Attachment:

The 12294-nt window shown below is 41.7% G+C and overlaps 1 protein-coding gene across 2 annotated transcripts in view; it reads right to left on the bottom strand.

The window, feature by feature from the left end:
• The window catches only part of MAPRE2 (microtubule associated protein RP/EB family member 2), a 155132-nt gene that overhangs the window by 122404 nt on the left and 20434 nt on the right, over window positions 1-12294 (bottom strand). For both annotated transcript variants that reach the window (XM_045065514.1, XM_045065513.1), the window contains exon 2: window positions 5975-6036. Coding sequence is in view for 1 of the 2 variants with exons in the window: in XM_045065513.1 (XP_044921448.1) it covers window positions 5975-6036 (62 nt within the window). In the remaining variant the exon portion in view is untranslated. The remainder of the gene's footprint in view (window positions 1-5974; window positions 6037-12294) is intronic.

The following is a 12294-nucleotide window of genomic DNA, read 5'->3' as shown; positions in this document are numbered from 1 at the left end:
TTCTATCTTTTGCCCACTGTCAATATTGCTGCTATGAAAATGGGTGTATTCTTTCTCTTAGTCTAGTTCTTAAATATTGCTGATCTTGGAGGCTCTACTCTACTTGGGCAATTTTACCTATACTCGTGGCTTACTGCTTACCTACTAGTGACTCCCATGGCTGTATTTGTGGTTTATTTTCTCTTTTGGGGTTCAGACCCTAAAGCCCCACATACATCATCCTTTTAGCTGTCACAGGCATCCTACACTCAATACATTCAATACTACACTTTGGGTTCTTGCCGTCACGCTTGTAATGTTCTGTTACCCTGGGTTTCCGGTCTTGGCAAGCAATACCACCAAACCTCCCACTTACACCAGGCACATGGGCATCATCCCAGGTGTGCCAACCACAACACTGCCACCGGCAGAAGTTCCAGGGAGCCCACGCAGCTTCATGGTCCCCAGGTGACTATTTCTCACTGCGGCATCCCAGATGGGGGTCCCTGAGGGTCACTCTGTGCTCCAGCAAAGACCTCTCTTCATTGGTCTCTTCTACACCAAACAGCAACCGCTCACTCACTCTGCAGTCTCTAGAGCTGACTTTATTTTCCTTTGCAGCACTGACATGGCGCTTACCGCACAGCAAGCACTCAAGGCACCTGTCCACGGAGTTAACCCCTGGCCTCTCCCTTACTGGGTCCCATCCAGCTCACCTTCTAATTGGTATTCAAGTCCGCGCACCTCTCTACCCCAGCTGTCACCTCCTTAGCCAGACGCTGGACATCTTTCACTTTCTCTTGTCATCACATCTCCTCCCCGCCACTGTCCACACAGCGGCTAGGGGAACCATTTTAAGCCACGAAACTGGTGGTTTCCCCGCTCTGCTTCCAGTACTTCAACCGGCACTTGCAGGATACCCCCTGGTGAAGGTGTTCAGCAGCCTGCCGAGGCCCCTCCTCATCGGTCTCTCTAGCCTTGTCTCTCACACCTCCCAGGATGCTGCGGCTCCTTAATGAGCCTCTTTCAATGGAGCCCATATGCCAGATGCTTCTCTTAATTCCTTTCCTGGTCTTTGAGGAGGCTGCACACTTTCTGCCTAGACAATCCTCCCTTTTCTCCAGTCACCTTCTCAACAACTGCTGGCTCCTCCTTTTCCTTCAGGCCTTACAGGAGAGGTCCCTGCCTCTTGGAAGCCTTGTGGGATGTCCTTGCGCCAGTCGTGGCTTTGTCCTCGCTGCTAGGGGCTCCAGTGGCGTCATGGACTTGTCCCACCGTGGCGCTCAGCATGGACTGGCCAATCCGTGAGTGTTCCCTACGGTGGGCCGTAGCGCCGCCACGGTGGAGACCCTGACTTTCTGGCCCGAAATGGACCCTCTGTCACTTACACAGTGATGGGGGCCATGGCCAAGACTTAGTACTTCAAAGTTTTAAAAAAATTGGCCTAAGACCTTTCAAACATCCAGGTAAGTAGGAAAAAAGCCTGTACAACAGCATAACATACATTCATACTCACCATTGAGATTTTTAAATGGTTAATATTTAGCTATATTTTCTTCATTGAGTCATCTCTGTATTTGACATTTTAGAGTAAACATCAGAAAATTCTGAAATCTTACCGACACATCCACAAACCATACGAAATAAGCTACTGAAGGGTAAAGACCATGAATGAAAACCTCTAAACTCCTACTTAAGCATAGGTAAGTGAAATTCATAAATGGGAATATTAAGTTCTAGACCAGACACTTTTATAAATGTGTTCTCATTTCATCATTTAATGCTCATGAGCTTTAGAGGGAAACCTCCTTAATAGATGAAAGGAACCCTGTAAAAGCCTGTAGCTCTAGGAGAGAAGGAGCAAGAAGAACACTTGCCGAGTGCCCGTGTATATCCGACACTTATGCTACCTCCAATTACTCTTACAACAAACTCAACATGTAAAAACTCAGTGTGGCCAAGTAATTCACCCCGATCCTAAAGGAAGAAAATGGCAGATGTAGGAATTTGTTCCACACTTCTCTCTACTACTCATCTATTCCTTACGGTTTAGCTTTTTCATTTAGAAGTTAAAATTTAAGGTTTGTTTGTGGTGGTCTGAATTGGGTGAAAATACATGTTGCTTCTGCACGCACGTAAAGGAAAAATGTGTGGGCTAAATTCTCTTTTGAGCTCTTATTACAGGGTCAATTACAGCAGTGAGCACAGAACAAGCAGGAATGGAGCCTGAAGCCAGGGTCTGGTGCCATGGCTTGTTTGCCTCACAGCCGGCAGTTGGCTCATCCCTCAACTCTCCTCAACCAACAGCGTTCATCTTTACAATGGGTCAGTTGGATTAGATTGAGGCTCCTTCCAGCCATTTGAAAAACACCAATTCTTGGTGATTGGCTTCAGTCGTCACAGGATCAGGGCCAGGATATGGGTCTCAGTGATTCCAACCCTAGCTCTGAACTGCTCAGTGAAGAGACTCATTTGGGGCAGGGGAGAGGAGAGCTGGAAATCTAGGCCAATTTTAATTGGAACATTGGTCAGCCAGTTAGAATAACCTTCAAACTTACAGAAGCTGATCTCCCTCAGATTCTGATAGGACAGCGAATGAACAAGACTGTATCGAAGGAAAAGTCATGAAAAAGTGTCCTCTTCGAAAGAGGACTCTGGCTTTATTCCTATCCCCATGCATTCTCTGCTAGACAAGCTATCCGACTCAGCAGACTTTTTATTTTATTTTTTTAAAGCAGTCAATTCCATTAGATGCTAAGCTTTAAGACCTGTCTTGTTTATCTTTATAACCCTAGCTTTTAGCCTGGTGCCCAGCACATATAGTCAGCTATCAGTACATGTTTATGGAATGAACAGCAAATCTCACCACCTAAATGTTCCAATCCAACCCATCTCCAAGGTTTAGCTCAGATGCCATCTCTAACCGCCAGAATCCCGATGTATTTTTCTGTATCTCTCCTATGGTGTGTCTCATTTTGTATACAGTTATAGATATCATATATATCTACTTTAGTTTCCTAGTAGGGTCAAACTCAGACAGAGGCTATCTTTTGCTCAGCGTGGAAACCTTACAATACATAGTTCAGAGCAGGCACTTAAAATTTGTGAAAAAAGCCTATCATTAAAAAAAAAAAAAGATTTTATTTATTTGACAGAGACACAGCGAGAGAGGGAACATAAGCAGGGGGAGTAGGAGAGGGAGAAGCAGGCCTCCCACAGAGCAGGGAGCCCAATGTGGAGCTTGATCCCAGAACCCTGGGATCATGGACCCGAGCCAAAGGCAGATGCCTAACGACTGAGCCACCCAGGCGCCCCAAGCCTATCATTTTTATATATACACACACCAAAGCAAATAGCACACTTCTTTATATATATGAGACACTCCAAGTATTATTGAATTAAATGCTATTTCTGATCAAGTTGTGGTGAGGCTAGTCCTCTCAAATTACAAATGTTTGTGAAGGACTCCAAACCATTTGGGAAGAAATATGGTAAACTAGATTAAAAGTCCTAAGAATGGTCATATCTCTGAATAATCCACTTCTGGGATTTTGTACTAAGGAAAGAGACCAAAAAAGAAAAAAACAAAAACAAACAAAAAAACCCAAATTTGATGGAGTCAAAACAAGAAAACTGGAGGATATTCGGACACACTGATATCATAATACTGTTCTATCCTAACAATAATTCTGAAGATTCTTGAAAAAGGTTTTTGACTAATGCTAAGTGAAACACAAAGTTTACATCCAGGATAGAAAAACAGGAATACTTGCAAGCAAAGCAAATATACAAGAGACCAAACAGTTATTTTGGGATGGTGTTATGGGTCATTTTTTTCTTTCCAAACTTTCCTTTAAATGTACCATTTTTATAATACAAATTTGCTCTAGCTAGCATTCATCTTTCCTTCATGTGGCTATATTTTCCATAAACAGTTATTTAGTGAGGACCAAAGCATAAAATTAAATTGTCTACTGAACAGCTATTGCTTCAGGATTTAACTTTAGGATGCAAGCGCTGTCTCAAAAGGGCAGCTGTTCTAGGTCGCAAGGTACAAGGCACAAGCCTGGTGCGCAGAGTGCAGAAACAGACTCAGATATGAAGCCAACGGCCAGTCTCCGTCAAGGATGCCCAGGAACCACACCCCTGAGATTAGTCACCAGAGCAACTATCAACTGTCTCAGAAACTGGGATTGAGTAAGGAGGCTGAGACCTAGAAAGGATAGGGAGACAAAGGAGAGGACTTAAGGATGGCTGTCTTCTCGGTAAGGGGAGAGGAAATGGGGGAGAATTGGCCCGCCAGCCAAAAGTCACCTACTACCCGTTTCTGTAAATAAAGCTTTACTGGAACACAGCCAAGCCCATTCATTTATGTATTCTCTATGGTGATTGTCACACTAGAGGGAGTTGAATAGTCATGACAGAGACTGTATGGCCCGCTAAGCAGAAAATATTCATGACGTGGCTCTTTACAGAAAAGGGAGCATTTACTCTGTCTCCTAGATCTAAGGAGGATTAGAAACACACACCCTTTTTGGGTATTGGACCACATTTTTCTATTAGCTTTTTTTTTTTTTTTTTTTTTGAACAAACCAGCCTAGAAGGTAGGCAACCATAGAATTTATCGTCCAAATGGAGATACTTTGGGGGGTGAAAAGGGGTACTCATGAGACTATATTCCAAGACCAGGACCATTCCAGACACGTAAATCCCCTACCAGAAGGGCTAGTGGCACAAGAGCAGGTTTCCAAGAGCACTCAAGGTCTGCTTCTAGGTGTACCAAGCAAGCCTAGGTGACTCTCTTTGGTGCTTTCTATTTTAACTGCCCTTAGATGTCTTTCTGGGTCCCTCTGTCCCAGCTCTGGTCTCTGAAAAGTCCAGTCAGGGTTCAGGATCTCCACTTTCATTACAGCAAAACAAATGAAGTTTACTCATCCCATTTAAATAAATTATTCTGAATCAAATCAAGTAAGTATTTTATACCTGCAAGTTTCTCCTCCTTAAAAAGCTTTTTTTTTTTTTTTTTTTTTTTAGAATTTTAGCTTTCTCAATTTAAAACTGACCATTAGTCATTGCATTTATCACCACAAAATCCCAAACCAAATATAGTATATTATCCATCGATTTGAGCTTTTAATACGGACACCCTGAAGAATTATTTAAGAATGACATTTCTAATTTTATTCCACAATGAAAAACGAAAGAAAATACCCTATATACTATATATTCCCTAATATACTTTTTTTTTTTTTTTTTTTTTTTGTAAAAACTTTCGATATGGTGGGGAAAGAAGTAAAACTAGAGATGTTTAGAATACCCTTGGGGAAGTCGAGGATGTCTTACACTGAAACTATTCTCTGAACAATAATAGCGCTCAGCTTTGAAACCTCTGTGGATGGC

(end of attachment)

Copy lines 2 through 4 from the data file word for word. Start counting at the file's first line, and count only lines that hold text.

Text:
The window, feature by feature from the left end:
• The window catches only part of MAPRE2 (microtubule associated protein RP/EB family member 2), a 155132-nt gene that overhangs the window by 122404 nt on the left and 20434 nt on the right, over window positions 1-12294 (bottom strand). For both annotated transcript variants that reach the window (XM_045065514.1, XM_045065513.1), the window contains exon 2: window positions 5975-6036. Coding sequence is in view for 1 of the 2 variants with exons in the window: in XM_045065513.1 (XP_044921448.1) it covers window positions 5975-6036 (62 nt within the window). In the remaining variant the exon portion in view is untranslated. The remainder of the gene's footprint in view (window positions 1-5974; window positions 6037-12294) is intronic.

The following is a 12294-nucleotide window of genomic DNA, read 5'->3' as shown; positions in this document are numbered from 1 at the left end: